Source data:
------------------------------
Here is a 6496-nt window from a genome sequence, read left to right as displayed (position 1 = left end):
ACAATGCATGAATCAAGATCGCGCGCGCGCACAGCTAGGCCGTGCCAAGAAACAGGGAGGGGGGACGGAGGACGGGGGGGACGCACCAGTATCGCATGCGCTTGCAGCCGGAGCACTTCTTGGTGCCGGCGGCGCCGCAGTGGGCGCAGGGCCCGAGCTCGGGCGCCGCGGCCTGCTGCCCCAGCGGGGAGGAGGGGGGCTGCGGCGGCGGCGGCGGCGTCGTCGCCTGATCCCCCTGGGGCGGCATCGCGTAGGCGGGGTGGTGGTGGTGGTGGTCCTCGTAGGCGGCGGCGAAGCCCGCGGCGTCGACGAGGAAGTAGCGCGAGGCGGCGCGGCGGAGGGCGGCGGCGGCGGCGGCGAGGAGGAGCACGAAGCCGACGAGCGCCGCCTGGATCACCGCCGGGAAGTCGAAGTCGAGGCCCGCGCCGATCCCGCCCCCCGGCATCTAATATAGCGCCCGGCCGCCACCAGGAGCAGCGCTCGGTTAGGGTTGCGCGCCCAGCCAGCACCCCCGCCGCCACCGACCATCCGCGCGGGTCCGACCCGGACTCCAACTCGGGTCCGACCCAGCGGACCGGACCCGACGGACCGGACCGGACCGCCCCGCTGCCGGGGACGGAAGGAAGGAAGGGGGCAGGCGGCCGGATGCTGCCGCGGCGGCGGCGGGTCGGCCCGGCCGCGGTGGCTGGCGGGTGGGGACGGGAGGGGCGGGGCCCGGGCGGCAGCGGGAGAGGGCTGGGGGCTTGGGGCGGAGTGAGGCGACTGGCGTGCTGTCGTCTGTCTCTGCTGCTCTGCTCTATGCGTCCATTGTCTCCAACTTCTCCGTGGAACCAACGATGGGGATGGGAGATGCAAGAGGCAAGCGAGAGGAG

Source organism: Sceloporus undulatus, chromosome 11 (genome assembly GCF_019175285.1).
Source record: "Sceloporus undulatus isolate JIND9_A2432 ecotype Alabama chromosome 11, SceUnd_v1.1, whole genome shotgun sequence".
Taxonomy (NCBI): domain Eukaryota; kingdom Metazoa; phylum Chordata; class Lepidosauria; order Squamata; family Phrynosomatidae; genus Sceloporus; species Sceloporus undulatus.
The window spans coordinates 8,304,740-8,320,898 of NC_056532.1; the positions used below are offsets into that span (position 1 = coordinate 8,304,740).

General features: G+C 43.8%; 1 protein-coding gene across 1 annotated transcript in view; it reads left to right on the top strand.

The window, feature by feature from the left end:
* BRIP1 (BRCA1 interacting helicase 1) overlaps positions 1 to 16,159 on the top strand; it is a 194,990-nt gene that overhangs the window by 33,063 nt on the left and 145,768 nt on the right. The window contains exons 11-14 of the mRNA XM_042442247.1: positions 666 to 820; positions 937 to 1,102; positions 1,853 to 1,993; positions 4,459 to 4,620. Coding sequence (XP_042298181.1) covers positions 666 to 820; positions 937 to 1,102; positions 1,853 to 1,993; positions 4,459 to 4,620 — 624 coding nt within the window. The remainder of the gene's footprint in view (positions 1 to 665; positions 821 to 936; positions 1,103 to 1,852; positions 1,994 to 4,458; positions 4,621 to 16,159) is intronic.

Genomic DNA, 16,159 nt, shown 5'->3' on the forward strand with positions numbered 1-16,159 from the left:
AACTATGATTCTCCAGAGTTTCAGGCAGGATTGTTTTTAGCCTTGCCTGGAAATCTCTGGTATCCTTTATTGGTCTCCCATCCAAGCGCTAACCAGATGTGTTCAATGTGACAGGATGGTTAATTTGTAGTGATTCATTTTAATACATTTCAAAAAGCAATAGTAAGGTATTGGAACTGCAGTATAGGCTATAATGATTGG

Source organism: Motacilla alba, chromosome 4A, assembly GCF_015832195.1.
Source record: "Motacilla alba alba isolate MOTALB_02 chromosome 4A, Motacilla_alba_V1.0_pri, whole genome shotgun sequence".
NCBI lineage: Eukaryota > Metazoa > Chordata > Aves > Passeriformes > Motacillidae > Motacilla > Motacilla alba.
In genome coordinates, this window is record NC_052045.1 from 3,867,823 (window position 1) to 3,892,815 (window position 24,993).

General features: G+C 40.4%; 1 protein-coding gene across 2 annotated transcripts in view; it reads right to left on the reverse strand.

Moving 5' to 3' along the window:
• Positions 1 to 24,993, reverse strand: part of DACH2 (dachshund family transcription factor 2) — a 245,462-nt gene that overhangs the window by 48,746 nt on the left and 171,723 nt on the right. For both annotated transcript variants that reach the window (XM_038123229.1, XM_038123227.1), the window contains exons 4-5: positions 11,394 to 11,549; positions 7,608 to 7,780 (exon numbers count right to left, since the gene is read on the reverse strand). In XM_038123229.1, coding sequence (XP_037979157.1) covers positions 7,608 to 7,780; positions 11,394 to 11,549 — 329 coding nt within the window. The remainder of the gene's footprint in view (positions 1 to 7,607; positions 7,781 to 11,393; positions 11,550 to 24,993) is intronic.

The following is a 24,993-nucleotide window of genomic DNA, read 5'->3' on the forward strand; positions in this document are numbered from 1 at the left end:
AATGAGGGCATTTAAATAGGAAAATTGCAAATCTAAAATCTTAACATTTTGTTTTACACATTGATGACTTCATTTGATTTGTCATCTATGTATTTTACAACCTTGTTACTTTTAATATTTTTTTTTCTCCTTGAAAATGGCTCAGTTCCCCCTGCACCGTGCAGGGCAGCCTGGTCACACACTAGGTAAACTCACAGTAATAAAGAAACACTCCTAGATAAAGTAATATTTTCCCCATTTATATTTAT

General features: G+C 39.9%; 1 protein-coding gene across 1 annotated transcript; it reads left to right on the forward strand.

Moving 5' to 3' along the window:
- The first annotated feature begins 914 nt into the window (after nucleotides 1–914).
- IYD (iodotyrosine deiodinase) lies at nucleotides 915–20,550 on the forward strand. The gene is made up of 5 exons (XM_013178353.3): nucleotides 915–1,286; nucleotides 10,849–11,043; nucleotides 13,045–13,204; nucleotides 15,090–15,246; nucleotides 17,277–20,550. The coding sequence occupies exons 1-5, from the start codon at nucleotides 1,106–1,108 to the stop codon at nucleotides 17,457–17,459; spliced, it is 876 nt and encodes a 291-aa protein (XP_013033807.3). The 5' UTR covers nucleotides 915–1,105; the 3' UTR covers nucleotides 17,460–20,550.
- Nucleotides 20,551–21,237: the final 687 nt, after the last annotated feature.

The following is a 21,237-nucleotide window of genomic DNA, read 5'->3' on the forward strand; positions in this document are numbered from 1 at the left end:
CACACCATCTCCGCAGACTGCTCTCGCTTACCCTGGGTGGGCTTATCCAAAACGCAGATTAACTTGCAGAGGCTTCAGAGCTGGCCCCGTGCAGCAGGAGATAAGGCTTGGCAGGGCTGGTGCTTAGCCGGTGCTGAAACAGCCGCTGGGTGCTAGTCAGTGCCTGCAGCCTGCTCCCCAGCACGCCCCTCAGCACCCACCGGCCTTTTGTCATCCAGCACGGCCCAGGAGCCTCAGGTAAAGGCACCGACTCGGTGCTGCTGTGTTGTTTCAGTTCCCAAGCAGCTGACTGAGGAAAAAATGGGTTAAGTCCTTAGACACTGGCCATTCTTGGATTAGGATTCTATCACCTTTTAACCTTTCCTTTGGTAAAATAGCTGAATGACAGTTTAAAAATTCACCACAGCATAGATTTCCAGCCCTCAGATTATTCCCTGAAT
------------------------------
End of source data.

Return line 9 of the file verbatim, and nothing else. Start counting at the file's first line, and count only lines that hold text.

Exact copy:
* BRIP1 (BRCA1 interacting helicase 1) overlaps positions 1 to 16,159 on the top strand; it is a 194,990-nt gene that overhangs the window by 33,063 nt on the left and 145,768 nt on the right. The window contains exons 11-14 of the mRNA XM_042442247.1: positions 666 to 820; positions 937 to 1,102; positions 1,853 to 1,993; positions 4,459 to 4,620. Coding sequence (XP_042298181.1) covers positions 666 to 820; positions 937 to 1,102; positions 1,853 to 1,993; positions 4,459 to 4,620 — 624 coding nt within the window. The remainder of the gene's footprint in view (positions 1 to 665; positions 821 to 936; positions 1,103 to 1,852; positions 1,994 to 4,458; positions 4,621 to 16,159) is intronic.